Episode available within Canada only.

Our planet is lit up 24 hours a day, 7 days a week. We're addicted to light and we just can't get enough of it. But like anything else that's addictive, could too much be a bad thing?

For our entire history we have lived and worked in rhythm with the rising and setting of the sun. But all that changed with the invention of artificial light nearly 130 years ago. Light fixtures, computer screens, television screens – all of these have allowed us more time to live, work, play and extend the length of our days. And shorten our nights. But at what cost? Are we actually putting ourselves at risk?

Recently scientists have been discovering that exposure to artificial light at night, even the glow of a cell phone or computer screen, can throw our internal body clock out of sync with the planet and may even be leading to serious illnesses like cancer, obesity, heart disease and certain forms of depression.

With nearly 20 percent of Canadians working night shifts to maintain our 24-hour world, it is now more crucial than ever to find safe and effective answers to what some scientists refer to as an "environmental insult" to our health.

Lights Out! joins leading scientists in the lab and in the field to discover how much harm light at night may be causing and to learn about the ground-breaking steps being taken to protect ourselves. We work the nightshift at the Bruce Nuclear Power Plant, go for a ridealong with 18-wheeler truckers on a cross continental run, and meet a New Orleans scientist who fights cancer by day and plays trumpet with the Preservation Hall Jazz Band by night! We discover that danger hot spots are everywhere – from the illumination in the hospital ICU to the tiny screens of our mobile devices. What can we do about an environmental hazard that we just can't seem to live without? Lights Out! ventures into the darker side of light to search for answers.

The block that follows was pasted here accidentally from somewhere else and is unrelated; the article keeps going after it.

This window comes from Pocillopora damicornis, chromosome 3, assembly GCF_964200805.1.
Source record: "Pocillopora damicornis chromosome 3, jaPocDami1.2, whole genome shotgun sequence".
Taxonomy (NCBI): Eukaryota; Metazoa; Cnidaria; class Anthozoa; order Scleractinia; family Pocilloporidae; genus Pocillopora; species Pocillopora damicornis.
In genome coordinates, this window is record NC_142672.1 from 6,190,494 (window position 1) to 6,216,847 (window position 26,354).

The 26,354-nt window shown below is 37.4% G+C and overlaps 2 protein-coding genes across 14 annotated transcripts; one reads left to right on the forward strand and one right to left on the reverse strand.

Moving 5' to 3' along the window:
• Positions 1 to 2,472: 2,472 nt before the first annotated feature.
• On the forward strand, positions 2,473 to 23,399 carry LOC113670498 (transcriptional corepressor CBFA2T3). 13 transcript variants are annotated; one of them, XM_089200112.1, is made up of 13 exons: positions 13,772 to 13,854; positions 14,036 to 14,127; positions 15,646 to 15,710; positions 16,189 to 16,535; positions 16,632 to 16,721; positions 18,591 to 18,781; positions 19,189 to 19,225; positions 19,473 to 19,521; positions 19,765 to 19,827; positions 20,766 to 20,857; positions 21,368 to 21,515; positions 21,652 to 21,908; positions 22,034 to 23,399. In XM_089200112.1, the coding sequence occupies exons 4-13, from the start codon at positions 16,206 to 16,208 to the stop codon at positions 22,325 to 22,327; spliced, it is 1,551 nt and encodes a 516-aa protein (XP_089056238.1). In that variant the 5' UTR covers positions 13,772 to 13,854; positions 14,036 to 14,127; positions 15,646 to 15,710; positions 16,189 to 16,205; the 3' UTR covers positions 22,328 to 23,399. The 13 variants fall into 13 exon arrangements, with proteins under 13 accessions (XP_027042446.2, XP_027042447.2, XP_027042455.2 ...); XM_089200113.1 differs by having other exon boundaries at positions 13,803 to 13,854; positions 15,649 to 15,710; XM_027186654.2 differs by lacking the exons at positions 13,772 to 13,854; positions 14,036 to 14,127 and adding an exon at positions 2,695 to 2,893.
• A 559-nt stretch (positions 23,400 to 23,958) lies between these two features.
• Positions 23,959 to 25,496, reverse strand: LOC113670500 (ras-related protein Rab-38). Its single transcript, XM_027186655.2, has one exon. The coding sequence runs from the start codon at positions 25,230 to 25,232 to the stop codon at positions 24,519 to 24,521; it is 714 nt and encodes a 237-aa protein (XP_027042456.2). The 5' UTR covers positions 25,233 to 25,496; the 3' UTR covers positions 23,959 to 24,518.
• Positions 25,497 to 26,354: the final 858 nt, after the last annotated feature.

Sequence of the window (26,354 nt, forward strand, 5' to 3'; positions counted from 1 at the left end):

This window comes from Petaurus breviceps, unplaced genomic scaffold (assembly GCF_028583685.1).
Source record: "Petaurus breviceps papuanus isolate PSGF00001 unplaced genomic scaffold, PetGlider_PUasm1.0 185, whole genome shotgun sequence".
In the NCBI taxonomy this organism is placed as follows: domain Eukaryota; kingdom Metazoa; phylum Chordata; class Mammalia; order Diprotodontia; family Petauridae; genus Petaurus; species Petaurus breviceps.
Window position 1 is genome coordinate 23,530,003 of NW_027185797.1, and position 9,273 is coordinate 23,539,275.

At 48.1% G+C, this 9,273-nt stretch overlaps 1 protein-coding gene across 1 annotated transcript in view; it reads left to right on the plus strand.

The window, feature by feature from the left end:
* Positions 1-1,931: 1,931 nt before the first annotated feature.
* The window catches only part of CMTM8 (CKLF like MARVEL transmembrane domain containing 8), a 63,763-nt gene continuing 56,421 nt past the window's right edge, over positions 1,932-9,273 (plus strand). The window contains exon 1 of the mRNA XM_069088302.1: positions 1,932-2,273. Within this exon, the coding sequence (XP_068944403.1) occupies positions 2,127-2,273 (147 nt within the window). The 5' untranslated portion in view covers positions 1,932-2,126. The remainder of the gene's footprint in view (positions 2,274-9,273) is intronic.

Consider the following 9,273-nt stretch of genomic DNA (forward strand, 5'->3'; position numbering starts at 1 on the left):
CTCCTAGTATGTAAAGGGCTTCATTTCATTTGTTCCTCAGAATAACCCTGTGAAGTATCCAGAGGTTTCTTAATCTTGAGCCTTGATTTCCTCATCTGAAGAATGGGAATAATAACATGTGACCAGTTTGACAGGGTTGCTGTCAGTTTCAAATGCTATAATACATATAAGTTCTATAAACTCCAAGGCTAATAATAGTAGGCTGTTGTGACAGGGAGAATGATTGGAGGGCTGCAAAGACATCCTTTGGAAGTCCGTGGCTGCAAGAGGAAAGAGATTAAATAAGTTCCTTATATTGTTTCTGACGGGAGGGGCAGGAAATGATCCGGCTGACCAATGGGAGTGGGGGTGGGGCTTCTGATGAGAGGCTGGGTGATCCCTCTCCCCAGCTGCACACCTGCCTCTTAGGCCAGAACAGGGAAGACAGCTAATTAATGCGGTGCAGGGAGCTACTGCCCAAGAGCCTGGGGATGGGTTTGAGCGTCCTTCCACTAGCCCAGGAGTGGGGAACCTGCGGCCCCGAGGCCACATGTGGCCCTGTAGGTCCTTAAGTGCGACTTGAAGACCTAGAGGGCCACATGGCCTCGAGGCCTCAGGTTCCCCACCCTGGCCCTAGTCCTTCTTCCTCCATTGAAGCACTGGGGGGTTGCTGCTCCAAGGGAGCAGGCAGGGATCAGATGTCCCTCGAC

Wild Canada

Wild Canada


Visit our website to watch the series online, discover extra behind-the-scenes stories and find our Best of 2014 iOS App. Visit Wild Canada

NEW SERIES: Follow our team online as we work on a new series, Wild Canadian Year , debuting in October 2017.

From CBC Kids

the nature of things jr
Also on CBC